Once homeless, Barsema creates innovative online networks of social service agencies to ensure that people in need get the help they require quickly, efficiently and effectively.
Allan Barsema was working in the office of his construction company one afternoon when he heard a series of loud thuds. Outside, a homeless man was screaming and throwing himself against the door.
A neighborhood coffee shop that had allowed street people to hang out had recently closed, and without that simple haven, the man had become despondent. Barsema recognized himself in the disheveled, drunk man. Ten years earlier, Barsema’s alcoholism had cost him his marriage, house and real estate business.
At the time, Barsema’s parents took him back into their home, and with their support, Barsema stayed sober, launched a construction company and remarried. Barsema felt lucky – others in despair didn’t have a stable family to turn to for help.
So in the summer of 2000, Barsema set aside a room at his company as a meeting place for the area’s homeless. Eight people drifted in that first day for coffee and donuts. At the end of the year, Barsema shuttered his construction business and devoted himself full time to what had become an outreach center. He called it Carpenter’s Place.
Since then, Barsema has gone on to develop an innovative online system to coordinate services for the homeless throughout Rockford, Ill., about 80 miles northwest of Chicago. Agencies can collaboratively guide homeless people as the individuals access various services, from health care to housing. The model, which allows agencies to work together more efficiently and seamlessly, has been adopted in various other communities in several states.
Serving the homeless “gave me this inner drive that wouldn’t let go,” says Barsema. “I couldn’t go back to just construction. It was nothing of real lasting value. If I could help someone, that was of lasting value.”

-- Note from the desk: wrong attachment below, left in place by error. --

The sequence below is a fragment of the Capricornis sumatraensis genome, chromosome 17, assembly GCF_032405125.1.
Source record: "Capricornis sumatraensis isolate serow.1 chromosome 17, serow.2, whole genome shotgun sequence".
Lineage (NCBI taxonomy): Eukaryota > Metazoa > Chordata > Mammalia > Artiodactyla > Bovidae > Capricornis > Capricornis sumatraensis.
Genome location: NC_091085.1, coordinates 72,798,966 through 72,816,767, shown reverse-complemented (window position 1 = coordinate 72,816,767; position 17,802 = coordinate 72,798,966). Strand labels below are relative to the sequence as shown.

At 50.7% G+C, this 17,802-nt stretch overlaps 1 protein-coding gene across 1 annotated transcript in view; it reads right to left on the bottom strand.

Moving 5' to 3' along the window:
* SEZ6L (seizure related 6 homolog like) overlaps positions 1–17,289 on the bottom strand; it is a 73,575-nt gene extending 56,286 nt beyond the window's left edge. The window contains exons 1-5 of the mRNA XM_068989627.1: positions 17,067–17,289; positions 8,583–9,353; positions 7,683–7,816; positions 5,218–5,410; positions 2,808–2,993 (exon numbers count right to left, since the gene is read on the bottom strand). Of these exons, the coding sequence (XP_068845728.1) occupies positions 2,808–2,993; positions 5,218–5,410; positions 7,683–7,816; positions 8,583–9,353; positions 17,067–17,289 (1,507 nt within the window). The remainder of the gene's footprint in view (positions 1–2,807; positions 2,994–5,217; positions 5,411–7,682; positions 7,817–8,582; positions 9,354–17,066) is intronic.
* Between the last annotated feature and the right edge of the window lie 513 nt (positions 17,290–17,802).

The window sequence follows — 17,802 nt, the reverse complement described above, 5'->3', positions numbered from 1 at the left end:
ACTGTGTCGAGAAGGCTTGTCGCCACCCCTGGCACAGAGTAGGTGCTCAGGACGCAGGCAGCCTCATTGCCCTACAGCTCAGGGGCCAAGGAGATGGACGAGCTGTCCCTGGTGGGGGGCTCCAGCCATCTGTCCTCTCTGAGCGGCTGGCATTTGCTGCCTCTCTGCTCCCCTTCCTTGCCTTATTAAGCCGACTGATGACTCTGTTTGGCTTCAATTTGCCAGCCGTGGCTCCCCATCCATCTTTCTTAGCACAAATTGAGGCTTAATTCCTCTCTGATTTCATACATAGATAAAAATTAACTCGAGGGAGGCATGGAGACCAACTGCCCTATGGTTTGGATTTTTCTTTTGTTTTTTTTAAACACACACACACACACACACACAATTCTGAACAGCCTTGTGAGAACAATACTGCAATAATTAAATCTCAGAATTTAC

Debbie, who asked that her last name not be used, credits Carpenter’s Place for giving her the foundation to move from the streets to the classroom. A long history of physical and sexual abuse shattered her self-esteem and drove her to a nervous breakdown. While living in a homeless shelter two years ago, in her mid-40s, she began meeting with caseworkers at Carpenter’s Place. The staff moved her into transitional housing operated by the center and directed her to a health clinic, plus several other services.
The former truck driver is now studying business administration and working in a human resources office at a local college. “I couldn’t have done it without them,” she says, her voice choking up with emotion. “I felt safe there. They didn’t judge me. They said, ‘We’ll help you all we can as long as you help yourself.’”
Every day, nearly 100 people visit Carpenter’s Place, located in an industrial, crime-ridden section of Rockford. The center, decorated with murals and other artwork made by guests, offers storage lockers, showers, laundry services, social programs and the personalized professional case management methods it developed to assess and address diverse areas of life.
Accountability is a key component. Guests must adhere to the plans they agree on with their case managers. Plans may include performing community service to remain eligible for the extra services Carpenter’s Place provides, such as laundry and storage. Case managers are also accountable. For example, if a case manager fails to order a guest’s high school transcript when that’s part of the guest’s plan, the employee is subject to further coaching, training and possibly disciplinary action.
Without accountability, Barsema says, “We would just be perpetuating the old models of passing out stuff.”
Last year, Carpenter’s Place reported helping 321 guests transition into housing, 114 secure jobs and 99 complete job training. Barsema estimates that up to 10,000 people have sought haven at the center in its 10 years.